2. Legalism is a misreading of the Galatian heresy.  Paul was so strong in his critique of believers who were drawn away from Christ and toward the flesh-driven pursuit of maturity via law-keeping.  Two thousand years on and many of us still live under the spell that says we get saved by faith, but then will grow by self-stirred effort.  Galatians is not just a critique of this law-based approach to living for God, it is also a glorious presentation of the opposite – of life lived in response to Him who loved me and gave Himself for me, the promised One who gives the promised Spirit so that we can be sons rather than slaves.

3. Legalism is a misrepresentation of initiative.  The Bible puts God’s grace up front as the initiator, but my legalism turns that around.  Now God is seen to be reticently gracious. He is hesitatingly good.  He must be conditioned into being kind by my initiative through a self-stirred obedience. God becomes the responder to us mini-gods who twist His arm by our self-starting acts of obedience.

4. Legalism is a misdirected gaze issue. When my life reflects an inner passion to gaze at the Law, or myself, or others, then I am living the lie that God himself, as revealed in Christ through the Spirit is not worthy of my loving gaze.

5. Legalism is a weird and twisted version of marriage. If I were to apply legalistic descriptors to a marriage, we would find it very strange. In a marriage we make a great effort for the sake of the other, but we don’t dwell on that effort.  We do it gladly because we love the person. A marriage defined by my obsession with my own effort is weird. It is also weird in union with Christ.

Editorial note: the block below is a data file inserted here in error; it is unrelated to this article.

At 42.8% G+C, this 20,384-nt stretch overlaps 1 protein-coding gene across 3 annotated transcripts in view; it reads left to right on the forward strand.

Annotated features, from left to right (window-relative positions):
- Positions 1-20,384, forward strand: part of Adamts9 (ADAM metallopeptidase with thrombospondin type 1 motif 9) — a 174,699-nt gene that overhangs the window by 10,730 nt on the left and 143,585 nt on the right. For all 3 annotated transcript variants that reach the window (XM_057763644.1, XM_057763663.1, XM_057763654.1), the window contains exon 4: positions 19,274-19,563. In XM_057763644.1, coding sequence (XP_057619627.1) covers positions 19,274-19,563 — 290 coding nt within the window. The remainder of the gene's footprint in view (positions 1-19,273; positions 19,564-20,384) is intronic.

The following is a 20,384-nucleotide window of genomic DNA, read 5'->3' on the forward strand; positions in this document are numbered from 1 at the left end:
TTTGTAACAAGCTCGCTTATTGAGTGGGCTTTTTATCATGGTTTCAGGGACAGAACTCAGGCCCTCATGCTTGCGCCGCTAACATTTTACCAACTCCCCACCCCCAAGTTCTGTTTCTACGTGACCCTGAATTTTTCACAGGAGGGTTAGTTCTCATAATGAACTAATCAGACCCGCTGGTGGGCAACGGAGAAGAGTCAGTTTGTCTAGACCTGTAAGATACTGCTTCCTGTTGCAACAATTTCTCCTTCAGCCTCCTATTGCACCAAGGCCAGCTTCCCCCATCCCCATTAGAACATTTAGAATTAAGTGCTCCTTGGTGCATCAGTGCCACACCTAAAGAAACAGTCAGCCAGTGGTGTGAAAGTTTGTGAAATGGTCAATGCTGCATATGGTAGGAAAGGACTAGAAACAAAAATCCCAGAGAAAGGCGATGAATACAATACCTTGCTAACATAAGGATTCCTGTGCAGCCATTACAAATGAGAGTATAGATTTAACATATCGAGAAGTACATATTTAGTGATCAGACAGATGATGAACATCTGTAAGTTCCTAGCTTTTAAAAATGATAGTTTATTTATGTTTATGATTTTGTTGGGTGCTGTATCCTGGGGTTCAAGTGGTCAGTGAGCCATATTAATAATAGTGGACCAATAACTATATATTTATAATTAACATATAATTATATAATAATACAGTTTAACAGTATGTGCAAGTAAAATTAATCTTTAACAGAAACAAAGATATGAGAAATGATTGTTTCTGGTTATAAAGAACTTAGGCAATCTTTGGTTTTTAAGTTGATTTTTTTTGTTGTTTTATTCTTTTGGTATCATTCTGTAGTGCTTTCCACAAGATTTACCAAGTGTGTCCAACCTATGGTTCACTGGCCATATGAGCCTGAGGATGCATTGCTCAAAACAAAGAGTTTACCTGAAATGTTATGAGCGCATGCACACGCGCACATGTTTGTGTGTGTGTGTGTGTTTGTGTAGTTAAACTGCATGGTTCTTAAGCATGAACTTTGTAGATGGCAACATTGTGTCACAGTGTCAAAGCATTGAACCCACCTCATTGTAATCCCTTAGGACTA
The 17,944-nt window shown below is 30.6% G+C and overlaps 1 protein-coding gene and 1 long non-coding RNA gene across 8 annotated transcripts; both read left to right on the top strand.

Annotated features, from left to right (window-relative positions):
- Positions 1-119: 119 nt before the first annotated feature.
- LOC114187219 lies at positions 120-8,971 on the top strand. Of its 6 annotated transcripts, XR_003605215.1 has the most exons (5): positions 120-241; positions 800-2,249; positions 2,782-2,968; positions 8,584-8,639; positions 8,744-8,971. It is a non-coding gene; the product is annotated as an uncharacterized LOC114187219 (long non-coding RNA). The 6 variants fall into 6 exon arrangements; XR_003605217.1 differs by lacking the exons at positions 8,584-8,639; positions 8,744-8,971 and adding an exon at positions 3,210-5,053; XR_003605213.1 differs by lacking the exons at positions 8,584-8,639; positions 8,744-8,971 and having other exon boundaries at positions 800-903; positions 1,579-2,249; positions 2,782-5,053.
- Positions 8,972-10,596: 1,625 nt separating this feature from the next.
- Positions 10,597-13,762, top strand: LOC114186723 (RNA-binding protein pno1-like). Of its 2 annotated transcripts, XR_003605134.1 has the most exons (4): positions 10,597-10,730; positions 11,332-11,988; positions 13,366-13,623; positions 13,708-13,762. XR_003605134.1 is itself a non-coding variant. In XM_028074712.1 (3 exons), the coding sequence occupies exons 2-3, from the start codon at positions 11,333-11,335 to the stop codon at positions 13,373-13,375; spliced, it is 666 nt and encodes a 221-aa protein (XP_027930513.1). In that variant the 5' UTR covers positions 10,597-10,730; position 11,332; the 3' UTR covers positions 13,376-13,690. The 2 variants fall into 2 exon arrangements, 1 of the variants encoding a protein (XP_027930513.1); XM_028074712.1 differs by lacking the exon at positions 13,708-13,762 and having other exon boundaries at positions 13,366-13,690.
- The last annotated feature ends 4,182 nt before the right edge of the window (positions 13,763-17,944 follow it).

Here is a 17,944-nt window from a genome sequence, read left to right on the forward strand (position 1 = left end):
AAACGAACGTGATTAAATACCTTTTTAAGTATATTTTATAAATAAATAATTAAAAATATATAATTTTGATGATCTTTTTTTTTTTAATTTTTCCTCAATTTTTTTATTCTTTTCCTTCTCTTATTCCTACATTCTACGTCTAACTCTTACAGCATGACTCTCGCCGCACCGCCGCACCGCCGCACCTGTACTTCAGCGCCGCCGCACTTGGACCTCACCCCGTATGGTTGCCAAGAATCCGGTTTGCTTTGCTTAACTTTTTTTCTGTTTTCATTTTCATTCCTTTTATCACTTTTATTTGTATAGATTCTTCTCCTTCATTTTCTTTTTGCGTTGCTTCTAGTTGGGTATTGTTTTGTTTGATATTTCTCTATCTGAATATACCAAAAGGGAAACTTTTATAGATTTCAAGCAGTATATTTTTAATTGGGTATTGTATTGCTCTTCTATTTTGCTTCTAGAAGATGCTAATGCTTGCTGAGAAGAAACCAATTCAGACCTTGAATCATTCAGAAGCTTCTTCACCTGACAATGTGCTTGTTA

John Piper wrote that “the essence of legalism is when faith is not the engine of obedience.”  With that, let’s bring this series to a close.

Legalism and Preaching – part 3

Legalism2Legalism is not only possible for Christians, it is likely.  The default leaning of our flesh is toward autonomy. That autonomy can manifest in overt rebellion (antinomianism) or in self-righteous religiosity (legalism), but both are manifestations of a separation of God’s Law from God Himself.

You probably see the label “antinomian” being used. It is a serious charge. It suggests that someone is anti-law and therefore, by implication, pro-sin. It tends to be used of those who don’t elevate the Law as much as they apparently should. Undoubtedly there are some antinomians who are genuinely pro-sin, but I haven’t met many. I have met a lot who might be labeled “antinomians” who do not see the Law as the solution to the profound reality of sin, and who, incidentally, live lives characterized by greater integrity and with more fruit of the Spirit evident than some who like to criticize them.